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'I Was Like A Slave': Saudi Woman Explains Why She Fled To Australia

Regina* remembers being a teenager and walking down the street next to her male guardian, feeling overwhelmed with shame.

Even in summer when temperatures reached a sweltering 45 degrees, Regina was covered head-to-toe in a black abaya -- Saudi Arabia's traditional dress.

"I was scared of my body. When I walked in the street, I always covered everything. I felt like I brought shame and I must cover myself," Regina told 10 daily.

"I felt like if any man looked at my body, it would be my mistake, not his mistake."

While her brothers were out playing soccer and riding bikes, Regina was housebound, helping her mother clean.

A Saudi woman wearing an abaya answers her door to visitors in Jeddah. Image: Getty

Her mother, a devout Muslim, believed God created men and women differently and if Regina played outside she'd lose her "virtue".

"In Saudi Arabia, they believe virginity is very important," Regina said.

"Boys can do what they want, they will never get pregnant and nobody will know. So they control the girl and leave the boy to do whatever he wants."

A female airport worker in Al-Ula, Saudi Arabia. Image: Getty

Regina met her husband online, before he asked her family's permission to marry her.

Not long after she got married, her husband became physically abusive, controlling what she wore and beating her if she refused to have sex.

"Boys in my country use the internet, they have nice cars and iPhones but their minds are still very old-fashioned," Regina said.

The sex was not sex, it wasn't something that I could choose. I had to say yes and if I said no, he'd kick me."

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After her father died and Regina got divorced, a judge assigned Regina's younger brother to be the male guardian of her and her mother.

Regina's younger brother ruled over her life, taking her passport and refusing permission for her to travel for medical treatment.

Saudi couple at a seaside resort in Durrat Al-Arus, Saudi Arabia. Image: Getty

"I said 'This boy? I changed his diapers. I was a teenager when he was born and now you want him to be my guardian and control my life?'," Regina said.

"My mother now had to ask permission to do anything from her own son."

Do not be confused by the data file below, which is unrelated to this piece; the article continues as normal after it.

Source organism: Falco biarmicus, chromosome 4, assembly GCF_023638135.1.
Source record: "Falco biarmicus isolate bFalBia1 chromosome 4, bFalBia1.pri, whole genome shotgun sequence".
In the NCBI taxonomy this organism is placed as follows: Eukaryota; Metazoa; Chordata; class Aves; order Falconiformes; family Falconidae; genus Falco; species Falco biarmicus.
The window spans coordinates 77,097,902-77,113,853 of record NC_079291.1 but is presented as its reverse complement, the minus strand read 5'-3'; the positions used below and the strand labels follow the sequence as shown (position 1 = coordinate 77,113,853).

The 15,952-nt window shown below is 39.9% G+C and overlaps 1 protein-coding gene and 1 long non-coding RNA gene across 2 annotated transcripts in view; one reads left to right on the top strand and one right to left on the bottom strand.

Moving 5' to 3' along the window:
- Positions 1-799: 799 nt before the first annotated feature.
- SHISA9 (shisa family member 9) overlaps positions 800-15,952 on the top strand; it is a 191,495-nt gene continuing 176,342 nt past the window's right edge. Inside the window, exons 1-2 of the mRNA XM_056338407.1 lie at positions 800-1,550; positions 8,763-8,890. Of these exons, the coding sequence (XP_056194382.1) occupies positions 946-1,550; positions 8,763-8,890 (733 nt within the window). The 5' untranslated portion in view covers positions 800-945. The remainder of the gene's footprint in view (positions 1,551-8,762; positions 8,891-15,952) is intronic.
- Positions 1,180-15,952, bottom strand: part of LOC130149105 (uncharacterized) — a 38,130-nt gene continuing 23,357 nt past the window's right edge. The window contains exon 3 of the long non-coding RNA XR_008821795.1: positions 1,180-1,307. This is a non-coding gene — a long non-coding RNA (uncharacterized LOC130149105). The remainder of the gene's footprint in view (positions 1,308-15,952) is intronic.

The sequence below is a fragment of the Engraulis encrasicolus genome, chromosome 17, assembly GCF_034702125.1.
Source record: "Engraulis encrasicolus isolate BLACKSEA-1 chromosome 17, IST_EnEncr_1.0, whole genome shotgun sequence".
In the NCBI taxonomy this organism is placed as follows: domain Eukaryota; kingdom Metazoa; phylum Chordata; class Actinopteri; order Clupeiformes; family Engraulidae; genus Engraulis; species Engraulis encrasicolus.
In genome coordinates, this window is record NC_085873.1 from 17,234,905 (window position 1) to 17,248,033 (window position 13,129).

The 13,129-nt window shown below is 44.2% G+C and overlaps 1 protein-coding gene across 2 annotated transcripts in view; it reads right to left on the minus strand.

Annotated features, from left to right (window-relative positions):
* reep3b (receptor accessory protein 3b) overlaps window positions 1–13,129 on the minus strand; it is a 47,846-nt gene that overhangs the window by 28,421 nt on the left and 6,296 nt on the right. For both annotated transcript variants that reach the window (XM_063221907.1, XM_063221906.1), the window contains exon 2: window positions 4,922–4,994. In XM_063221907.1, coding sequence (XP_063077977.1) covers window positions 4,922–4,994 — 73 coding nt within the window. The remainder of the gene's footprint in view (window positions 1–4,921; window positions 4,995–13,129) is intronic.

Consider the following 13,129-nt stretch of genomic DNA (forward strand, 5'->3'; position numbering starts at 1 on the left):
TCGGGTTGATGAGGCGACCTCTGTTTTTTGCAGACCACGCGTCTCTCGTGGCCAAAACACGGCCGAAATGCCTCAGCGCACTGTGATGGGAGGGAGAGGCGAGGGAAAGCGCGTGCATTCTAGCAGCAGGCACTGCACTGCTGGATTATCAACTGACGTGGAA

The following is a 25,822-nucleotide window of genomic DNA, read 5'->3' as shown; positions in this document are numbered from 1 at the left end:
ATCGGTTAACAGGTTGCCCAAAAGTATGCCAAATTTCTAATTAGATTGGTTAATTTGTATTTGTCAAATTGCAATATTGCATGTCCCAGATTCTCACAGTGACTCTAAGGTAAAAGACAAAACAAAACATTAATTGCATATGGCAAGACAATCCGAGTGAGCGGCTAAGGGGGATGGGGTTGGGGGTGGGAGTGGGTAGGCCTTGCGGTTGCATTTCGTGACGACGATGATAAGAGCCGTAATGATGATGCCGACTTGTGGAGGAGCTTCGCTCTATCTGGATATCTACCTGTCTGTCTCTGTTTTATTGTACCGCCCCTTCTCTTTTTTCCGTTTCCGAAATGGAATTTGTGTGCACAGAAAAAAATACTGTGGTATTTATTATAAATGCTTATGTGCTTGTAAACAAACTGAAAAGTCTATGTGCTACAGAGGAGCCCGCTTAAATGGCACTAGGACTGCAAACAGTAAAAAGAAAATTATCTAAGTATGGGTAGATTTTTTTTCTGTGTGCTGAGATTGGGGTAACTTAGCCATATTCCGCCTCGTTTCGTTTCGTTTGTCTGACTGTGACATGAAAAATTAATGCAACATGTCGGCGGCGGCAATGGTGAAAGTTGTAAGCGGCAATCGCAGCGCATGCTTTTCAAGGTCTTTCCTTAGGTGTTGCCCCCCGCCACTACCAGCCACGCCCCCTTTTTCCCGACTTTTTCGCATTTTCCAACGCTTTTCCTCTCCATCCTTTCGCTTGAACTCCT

In 2017, Regina hatched a plan to flee, after her brother finally granted her permission to travel to a Middle-Eastern country.

After arriving to the country, which we have chosen to keep private for safety reasons, Regina boarded a flight to Australia, where she now lives.

Female students in Jeddah, Saudi Arabia. Image: Getty

Since unveiling its first-ever tourist visa, Saudi Arabia has poured billions of dollars into rehabilitating its image.

To counter its tarnished human rights reputation and detract from its bombing campaign in Yemen,  the country has hired PR firms and influencers to promote a positive view of the Kingdom.

This year Saudi Arabia announced its first ever tourist e-visa. Image: Getty

Dr Raihan Ismail, associate lecturer at the centre for Arab and Islamic studies at the Australian Nationality University, told 10 daily that Crown Prince Mohammad Bin Salman (MbS) is presenting himself as a 'reformer'.

Dr Ismail said MbS is modernising the country to attract foreign investors by granting women the right to drive and travel without male permission.

But many Saudi feminists have questioned whether the progression of women's rights is genuine.

Several women remain in prison for campaigning to drive. Image: Getty

Currently, nine women who campaigned for women's right to drive remain in prison without charge.

The brother of one of these women, Loujain al-Hathloul has alleged she was tortured in custody.

"The Saudi state is becoming a little more repressive, particularly towards those who are critical of Saudi," said Dr Ismail.

"It's very difficult for activists to promote reform. It's very difficult for journalists to actually report on stories."

A woman wearing a niqab walks on the beach. Image: Getty

Since leaving Saudi Arabia, Regina has been extremely careful not to reveal information which could lead the government to her exact whereabouts.

Undeterred by her dozens of Saudi trolls, Regina continues to champion women's rights online under a pseudonym.

"If women like me had not fled outside Saudi Arabia, the law would have never changed," Regina said.

"I've fled, I'm safe now but I will never leave women in my country. I will keep speaking until men and women are equal under the law."

*Name has been changed to protect woman's identity*

Contact Eden on Twitter @edengillespie